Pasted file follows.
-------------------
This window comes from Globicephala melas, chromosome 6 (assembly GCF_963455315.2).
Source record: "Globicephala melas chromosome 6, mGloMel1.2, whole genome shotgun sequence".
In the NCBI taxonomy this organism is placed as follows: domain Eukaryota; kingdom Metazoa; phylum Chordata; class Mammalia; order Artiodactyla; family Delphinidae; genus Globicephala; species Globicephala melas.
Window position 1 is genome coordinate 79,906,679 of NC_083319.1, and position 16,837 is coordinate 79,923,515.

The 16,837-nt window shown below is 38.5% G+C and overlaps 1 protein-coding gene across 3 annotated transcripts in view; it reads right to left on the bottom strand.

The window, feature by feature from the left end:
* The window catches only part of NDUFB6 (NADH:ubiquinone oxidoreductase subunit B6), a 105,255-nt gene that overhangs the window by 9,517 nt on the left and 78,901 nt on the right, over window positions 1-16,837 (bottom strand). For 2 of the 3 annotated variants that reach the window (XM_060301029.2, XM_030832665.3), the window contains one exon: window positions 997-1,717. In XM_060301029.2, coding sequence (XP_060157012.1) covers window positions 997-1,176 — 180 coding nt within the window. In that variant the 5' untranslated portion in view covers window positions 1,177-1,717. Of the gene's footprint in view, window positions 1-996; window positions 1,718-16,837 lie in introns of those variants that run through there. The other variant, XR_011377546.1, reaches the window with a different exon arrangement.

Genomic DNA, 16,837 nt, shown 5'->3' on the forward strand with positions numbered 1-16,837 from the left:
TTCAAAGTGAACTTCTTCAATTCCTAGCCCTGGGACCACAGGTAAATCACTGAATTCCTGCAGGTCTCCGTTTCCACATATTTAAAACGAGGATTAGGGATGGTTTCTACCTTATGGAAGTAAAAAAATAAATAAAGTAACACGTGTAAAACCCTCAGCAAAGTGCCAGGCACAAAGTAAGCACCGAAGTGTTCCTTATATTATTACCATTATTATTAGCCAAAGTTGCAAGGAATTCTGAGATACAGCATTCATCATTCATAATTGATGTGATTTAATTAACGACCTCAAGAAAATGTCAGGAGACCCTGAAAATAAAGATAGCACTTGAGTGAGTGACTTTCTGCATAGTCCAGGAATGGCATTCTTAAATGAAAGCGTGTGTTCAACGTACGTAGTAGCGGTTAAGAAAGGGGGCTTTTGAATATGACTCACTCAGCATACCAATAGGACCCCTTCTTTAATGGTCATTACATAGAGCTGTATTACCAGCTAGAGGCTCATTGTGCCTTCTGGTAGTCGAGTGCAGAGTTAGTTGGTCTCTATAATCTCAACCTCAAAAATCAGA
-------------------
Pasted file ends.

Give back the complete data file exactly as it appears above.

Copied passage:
This window comes from Globicephala melas, chromosome 6 (assembly GCF_963455315.2).
Source record: "Globicephala melas chromosome 6, mGloMel1.2, whole genome shotgun sequence".
In the NCBI taxonomy this organism is placed as follows: domain Eukaryota; kingdom Metazoa; phylum Chordata; class Mammalia; order Artiodactyla; family Delphinidae; genus Globicephala; species Globicephala melas.
Window position 1 is genome coordinate 79,906,679 of NC_083319.1, and position 16,837 is coordinate 79,923,515.

The 16,837-nt window shown below is 38.5% G+C and overlaps 1 protein-coding gene across 3 annotated transcripts in view; it reads right to left on the bottom strand.

The window, feature by feature from the left end:
* The window catches only part of NDUFB6 (NADH:ubiquinone oxidoreductase subunit B6), a 105,255-nt gene that overhangs the window by 9,517 nt on the left and 78,901 nt on the right, over window positions 1-16,837 (bottom strand). For 2 of the 3 annotated variants that reach the window (XM_060301029.2, XM_030832665.3), the window contains one exon: window positions 997-1,717. In XM_060301029.2, coding sequence (XP_060157012.1) covers window positions 997-1,176 — 180 coding nt within the window. In that variant the 5' untranslated portion in view covers window positions 1,177-1,717. Of the gene's footprint in view, window positions 1-996; window positions 1,718-16,837 lie in introns of those variants that run through there. The other variant, XR_011377546.1, reaches the window with a different exon arrangement.

Genomic DNA, 16,837 nt, shown 5'->3' on the forward strand with positions numbered 1-16,837 from the left:
TTCAAAGTGAACTTCTTCAATTCCTAGCCCTGGGACCACAGGTAAATCACTGAATTCCTGCAGGTCTCCGTTTCCACATATTTAAAACGAGGATTAGGGATGGTTTCTACCTTATGGAAGTAAAAAAATAAATAAAGTAACACGTGTAAAACCCTCAGCAAAGTGCCAGGCACAAAGTAAGCACCGAAGTGTTCCTTATATTATTACCATTATTATTAGCCAAAGTTGCAAGGAATTCTGAGATACAGCATTCATCATTCATAATTGATGTGATTTAATTAACGACCTCAAGAAAATGTCAGGAGACCCTGAAAATAAAGATAGCACTTGAGTGAGTGACTTTCTGCATAGTCCAGGAATGGCATTCTTAAATGAAAGCGTGTGTTCAACGTACGTAGTAGCGGTTAAGAAAGGGGGCTTTTGAATATGACTCACTCAGCATACCAATAGGACCCCTTCTTTAATGGTCATTACATAGAGCTGTATTACCAGCTAGAGGCTCATTGTGCCTTCTGGTAGTCGAGTGCAGAGTTAGTTGGTCTCTATAATCTCAACCTCAAAAATCAGA